EGYPTIAN DOTS – By @CocoShellim

By Coco Shellim



We walked around the British museum today and saw things from as early as 6000 BC. 8000 years ago? Impossible to wrap your head around really. 

We saw this mummy. He had broken his ulna (forearm) and they speculated it’s likely that this came from defending his head from a heavy blow. His molars were full of holes from his coarse diet and he had big infected abscesses which were likely to be pretty damn painful. 

There was a screen nearby where visitors could interact with his body – spin him around, look from other angle, click and learn more about his body parts etc. But it was surrounded by little children on a school trip answering questions on their school sheets. 

It could be any one of us who ends up in a glass case in another 2000 years, with people (or robots?) hazarding guesses as to who we were and how we came to have that fractured shoulder. Maybe by then humans will have learnt how to preserve minds so they won’t have to guess. He was buried along with objects he would need in his afterlife – undoubtedly not knowing his afterlife would invove lying in a glass case in London. It’s a fascinating the amount of effort the Egyptians put into preparing for afterlife, something that has lost it’s importance in Western culture. 

Another observation we made was that many of the objects we saw today were so intricate, made with amazing craft and attention to detail and remember that’s when we’re looking at it thousands of years later. Nowadays we live in a throw away generation, where objects last months before being worn out and we’re made to buy another. Apple have mastered that. Things move a lot faster today than they did back in ancient Egypt, things aren’t made to be as durable. We live In a world which is always mass producing for the masses of consumers with an insatiable appetite. Quantity instead of Quality. Or is the quantity killing the quality?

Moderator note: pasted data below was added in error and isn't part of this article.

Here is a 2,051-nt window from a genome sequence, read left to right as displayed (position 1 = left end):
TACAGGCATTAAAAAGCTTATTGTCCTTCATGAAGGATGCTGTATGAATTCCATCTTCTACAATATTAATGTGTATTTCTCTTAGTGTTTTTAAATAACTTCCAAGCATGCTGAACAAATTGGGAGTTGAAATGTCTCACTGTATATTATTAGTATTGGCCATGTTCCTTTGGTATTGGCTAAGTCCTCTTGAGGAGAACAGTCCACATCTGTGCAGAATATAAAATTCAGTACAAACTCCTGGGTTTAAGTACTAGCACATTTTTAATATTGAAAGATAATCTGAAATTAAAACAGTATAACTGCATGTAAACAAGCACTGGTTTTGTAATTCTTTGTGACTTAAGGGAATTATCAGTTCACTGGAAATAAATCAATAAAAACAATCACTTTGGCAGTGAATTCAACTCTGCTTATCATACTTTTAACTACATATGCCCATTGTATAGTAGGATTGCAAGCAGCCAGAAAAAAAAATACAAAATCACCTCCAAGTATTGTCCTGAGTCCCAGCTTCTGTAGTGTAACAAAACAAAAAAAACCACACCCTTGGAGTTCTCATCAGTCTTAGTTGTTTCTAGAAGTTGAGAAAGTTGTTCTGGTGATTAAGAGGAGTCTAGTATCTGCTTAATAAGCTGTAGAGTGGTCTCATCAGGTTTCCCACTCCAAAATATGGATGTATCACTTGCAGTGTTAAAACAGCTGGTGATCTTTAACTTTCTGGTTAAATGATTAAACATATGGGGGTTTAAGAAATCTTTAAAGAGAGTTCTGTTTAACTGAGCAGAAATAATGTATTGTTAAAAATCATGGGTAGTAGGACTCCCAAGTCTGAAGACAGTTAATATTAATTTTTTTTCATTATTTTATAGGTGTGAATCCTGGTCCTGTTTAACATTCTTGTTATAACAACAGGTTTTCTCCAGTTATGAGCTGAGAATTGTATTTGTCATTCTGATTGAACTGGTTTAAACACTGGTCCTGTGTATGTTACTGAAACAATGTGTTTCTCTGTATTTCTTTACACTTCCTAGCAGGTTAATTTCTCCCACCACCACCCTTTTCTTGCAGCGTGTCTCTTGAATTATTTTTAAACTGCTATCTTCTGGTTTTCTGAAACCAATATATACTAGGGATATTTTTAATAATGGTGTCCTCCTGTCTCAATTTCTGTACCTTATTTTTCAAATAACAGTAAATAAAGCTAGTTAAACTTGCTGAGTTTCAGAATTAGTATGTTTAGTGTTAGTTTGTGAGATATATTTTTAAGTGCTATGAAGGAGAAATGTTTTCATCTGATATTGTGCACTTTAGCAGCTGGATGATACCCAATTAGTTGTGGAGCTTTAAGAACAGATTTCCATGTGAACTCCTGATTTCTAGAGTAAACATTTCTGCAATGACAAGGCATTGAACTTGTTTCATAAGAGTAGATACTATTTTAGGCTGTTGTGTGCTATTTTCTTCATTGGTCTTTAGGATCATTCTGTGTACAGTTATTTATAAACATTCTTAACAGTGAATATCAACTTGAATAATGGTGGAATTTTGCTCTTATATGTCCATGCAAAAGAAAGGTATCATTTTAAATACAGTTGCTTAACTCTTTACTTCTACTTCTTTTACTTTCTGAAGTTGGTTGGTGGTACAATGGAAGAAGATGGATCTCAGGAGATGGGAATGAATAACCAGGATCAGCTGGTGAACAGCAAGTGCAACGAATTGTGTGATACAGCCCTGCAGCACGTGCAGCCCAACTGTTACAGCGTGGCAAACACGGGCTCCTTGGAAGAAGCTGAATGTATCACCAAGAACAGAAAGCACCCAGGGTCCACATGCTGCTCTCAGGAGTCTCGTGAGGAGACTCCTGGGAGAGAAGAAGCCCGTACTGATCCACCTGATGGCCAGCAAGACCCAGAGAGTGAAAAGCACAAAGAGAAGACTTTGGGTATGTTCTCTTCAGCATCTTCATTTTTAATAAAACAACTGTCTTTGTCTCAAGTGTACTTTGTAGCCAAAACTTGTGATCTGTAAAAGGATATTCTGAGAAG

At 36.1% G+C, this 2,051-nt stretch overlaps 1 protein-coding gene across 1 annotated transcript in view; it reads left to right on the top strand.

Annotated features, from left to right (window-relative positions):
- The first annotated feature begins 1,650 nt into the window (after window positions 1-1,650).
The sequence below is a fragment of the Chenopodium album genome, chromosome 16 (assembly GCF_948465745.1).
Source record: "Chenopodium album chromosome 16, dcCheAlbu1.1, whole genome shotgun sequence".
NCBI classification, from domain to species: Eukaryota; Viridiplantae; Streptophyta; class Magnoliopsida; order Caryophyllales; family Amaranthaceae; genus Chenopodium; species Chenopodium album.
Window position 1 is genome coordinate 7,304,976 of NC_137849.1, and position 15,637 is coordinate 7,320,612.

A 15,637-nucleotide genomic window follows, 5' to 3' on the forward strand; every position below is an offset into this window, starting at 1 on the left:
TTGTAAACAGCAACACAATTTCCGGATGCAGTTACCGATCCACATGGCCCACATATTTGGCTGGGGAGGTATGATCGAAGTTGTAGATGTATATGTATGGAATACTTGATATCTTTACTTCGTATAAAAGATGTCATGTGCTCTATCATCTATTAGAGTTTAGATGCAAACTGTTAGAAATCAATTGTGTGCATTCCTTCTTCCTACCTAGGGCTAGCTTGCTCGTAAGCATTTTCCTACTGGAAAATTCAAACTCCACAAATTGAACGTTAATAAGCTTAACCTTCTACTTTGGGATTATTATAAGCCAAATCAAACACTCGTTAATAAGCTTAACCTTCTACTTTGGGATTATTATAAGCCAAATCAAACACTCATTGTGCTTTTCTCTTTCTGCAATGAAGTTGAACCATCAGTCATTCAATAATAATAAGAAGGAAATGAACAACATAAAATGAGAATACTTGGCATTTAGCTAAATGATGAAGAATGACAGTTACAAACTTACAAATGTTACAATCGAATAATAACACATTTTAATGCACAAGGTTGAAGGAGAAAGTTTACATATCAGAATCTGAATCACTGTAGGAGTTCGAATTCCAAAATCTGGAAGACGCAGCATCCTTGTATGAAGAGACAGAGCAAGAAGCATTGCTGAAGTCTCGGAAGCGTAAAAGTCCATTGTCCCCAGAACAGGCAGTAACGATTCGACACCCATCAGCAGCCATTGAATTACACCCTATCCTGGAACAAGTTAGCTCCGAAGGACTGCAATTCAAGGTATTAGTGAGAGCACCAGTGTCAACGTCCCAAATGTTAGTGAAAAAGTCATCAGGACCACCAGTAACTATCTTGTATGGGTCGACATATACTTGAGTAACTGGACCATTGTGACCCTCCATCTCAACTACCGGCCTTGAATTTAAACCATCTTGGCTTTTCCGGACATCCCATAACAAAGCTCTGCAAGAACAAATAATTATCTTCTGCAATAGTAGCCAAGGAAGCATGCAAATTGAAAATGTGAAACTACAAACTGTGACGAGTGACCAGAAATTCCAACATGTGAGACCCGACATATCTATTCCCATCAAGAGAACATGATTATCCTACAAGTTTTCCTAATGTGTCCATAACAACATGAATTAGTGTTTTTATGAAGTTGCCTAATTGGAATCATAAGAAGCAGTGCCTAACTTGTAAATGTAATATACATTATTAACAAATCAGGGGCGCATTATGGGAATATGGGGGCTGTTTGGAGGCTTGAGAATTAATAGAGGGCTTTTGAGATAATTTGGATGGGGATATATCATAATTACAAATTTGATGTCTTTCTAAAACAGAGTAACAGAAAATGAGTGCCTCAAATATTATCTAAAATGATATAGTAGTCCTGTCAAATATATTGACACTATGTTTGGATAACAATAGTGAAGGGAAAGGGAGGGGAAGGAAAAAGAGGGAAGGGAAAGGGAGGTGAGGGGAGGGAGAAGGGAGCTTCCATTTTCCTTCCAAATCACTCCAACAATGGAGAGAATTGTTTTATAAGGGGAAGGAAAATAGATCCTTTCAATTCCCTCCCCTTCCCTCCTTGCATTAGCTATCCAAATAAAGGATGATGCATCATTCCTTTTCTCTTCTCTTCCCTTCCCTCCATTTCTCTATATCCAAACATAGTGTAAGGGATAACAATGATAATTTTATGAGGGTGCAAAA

Wondering through the different civilisations and cultures you realise just how much of a cultural influence there is in all the exhibits, that sounds like a very obvious point to make, I know. But I can’t remember the last time I went from looking (or even thinking) about one culture straight on to another and hopped from civilisation to civilisation. Weirdly, I’m finding it difficult to pinpoint the British culture. I don’t mean the British culture concerning how people act (and by that I mean queueing and apologising when someone accidentally stands on your foot on the tube). I mean British culture in the sense of artefacts- how mummies and pyramids are synonymous to Egyptians. 

I wonder what will be in our 2000 AD section in the museums, what the audio tours will say. What ‘ancient’ technology will have survived long enough to be exhibited?

The only thing that comes to mind is the Nokia 3310.

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